Opinion

Ubiquitous security measures make us think of our communities as fractured

In practice, we might be simply managing how people move in and out of buildings. But the latent effect is to remind us to be skeptical of those around us. And those in marginalized communities are usually made to suffer because of that skepticism.

They remind us there are 'bad' people among us, even though we are generally safer than we were in the past

Security screenings do not deliver the same experiences for Canadians across the board. (Patrick Doyle/Canadian Press)

This Canada Day, the nation will welcome what has been announced as permanent increased security screening on Parliament Hill for July 1. Meaning that the days of plunking down on the grass to watch national day celebrations without first being machine-scanned are gone forever. Another advance by the securitized state.

We're seeing it everywhere: Toronto's Union Station was quickly fronted by hostile-vehicle mitigation measures — aka concrete barriers — after the deadly van attack on the city's Yonge Street back in April. Big trucks blocked off vehicle road-access to sports events at the downtown Air Canada Centre. Toronto city councillors are now contemplating introducing metal detectors and bag searches at City Hall, following the lead of cities such as Edmonton and Calgary, as well as provincial legislatures and courthouses.

Airport security creep is relentless. Bill C-23, recently given royal assent, will permit armed U.S. customs officers at Canada's international airports — those who do pre-clearance of passengers travelling to American destinations — to detain people on Canadian territory. There is future thought to stationing them at train, bus and ferry terminals with cross-border routes. Canadian border officers have been armed since July 2007.

Controlling access

Access to office buildings has long been controlled by electronic security access cards. Employers increasingly spy on their workplaces. CCTV surveillance cameras are ubiquitous. Large elements of the private security industry is forecast to grow by 20 per cent over the decade ending in 2020. 

Hardly anyone who studies these phenomena predicts the process will ever be reversed.

The argument goes that subjecting all of us to the same pats, scans, searches and camera snoops is like compelling all of us to wear automobile seat belts. It's a universal public health approach to safety that brings with it little stress to our sense of social cohesion, or erosion of our commitment to the common good — or so some say.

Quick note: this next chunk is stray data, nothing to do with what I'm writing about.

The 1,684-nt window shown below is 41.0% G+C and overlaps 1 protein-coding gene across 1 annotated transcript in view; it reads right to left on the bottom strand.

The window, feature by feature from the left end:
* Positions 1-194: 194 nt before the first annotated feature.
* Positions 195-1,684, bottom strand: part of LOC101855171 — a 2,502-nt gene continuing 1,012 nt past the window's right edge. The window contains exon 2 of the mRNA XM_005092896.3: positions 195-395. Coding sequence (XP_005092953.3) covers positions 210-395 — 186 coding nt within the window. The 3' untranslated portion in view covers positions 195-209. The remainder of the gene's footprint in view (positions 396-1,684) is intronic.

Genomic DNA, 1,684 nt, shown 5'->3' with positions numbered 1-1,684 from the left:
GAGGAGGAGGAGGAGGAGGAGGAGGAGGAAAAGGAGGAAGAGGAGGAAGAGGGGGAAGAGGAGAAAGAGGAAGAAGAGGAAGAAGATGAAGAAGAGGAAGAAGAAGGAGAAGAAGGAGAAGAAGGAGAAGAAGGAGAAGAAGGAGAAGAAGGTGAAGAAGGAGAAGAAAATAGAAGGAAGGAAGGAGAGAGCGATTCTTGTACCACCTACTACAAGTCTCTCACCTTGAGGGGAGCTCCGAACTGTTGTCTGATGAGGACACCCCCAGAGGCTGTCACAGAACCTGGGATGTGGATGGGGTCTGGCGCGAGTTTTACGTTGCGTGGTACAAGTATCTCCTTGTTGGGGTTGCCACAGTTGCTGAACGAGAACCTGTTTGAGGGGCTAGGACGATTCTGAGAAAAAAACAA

Many perceive these measures as necessary in world they view as increasingly dangerous, and readily accept them because they appear to treat everyone the same.

In fact, the reality has never been that simple.

Risk experts generally agree that, statistically speaking, the world is a safer place today than it was a decade ago. Yet when EKOS surveys Canadians on the issue, only three per cent of respondents concur; the vast majority believe it is more dangerous.

Social research has found that this exaggerated perception of risk in both Canada and the U.S.in the aftermath of Sept. 11 has had a corrosive impact on the economy and on basic trust. It has been one of the drivers of the rise of a more ordered, authoritarian outlookthe rise, in a word, of populism.

University of Toronto geographer Emily Gilbert, who is writing a book on how crossing the Canada-U.S. border has changed since Sept. 11, suggests that while security and security technology often evoke universalism, in practice they are much more targeted or biased.

"Now we're in a situation that people have called 'forever war' or 'everywhere war,'" says Gilbert. But the idea that we once trusted each other much more, and now we don't, is not universal. "There have always been people who have been mistrusted within Canada. Indigenous peoples have always been suspect; people who are racialized, black Canadians, have always been suspect."

In practice, we might be simply managing how people move in and out of buildings, but the latent effect is to remind us to be skeptical of those around us. (Fred Chartrand/Canadian Press)

A lot of that has to do with the fact that security screenings do not deliver the same experiences for Canadians across the board. While it's true that metal detectors, for example, do not discriminate, those overseeing them and deciding who gets selected for random searches or pat-downs, or additional walk-throughs sometimes do.

The act of carding the stopping, questioning and documenting of individuals by police which is supposed to be equitable in theory, amounts to racial profiling in practice, as many judges, human rights commissions, civil liberty groups and legal associations have pointed out.

In sum, the presence of these security mechanisms can serve to remind us that there are "bad" people among us, even though we are actually safer, by and large, than we were in the past.

The ways we are implementing these increased security measures encourage us to think of ourselves as a fractured community. In practice, we might be simply managing how people move in and out of buildings, but the latent effect is to remind us to be skeptical of those around us. And those in marginalized communities are usually made to suffer because of that skepticism.

This column is part of CBC's Opinion section. For more information about this section, please read this editor's blog and our FAQ.

About the Author

Frank Graves and Michael Valpy

Frank Graves is president of Ottawa-based EKOS Research Associates. Michael Valpy is a fellow of University of Toronto’s School of Public Policy and Governance.

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